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subjectAnnual reports ; Business metrics ; Communication ; Community ; Corporate governance ; Disclosure ; Emerging markets ; Employees ; Employment discrimination ; Human resources ; Influence ; Investigations ; Labor standards ; Social responsibility ; Stakeholders ; Studies ; Sustainability ; Sustainability reporting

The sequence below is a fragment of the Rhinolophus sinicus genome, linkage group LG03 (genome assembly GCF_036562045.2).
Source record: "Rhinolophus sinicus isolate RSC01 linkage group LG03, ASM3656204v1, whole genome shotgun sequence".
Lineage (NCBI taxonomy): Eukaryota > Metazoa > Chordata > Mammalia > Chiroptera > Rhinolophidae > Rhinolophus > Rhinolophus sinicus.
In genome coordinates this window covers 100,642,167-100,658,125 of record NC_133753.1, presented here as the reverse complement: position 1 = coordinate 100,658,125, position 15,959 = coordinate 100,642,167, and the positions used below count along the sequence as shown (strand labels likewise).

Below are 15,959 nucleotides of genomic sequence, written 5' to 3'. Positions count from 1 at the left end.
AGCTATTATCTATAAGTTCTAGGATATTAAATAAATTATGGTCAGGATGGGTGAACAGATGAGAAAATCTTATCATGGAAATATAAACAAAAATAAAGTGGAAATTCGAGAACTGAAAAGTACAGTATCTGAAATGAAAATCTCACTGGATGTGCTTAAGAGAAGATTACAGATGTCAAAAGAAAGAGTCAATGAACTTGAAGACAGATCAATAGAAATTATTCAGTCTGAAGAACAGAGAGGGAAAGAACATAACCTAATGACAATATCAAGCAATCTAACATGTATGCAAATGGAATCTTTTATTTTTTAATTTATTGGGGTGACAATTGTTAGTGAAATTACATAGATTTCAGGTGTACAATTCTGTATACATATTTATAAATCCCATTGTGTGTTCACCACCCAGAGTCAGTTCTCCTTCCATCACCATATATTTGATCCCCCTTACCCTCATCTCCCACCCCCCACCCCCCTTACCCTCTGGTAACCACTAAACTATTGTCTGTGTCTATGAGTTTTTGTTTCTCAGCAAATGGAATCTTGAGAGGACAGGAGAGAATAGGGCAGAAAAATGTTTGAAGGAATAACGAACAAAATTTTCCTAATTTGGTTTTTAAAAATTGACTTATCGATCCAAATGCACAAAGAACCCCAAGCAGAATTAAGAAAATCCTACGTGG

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abstractPurpose - The purpose of this study is to explore explanation factors regarding labor communication practices by many of the world's large companies.Design methodology approach - The data collection focuses on the 2009 fiscal year sourced from 460 highly visible public companies in 57 separate countries. A total of 14 Global Reporting Initiative (GRI) items are used as the benchmark of labor disclosure checklist.Findings - The authors' results provide evidence that the overall level of labor-style communication is 66.4 percent. Companies in emerging market jurisdictions have the highest labor disclosure communication. Employment information is the most frequently disclosed set of items. Lesser communication is noted for training and education, and diversity and equal opportunity issues. Statistical analysis indicates that political visibility, jurisdictional, creditor pressure, and corporate governance variables are directly related to labor communication.Research limitations implications - This study assumes that the 14 items used as the checklist benchmark from GRI (2006) are voluntary in each country. Results suggest that combination of legitimacy theory and stakeholder theory are relevant in explaining global context of labor communication.Originality value - A broader international survey of labor practices using the specific guidelines of the globally respected Global Reporting Initiative (GRI) has not yet been conducted. This study contributes insights for a better understanding of labor communication practices among three jurisdictional business systems.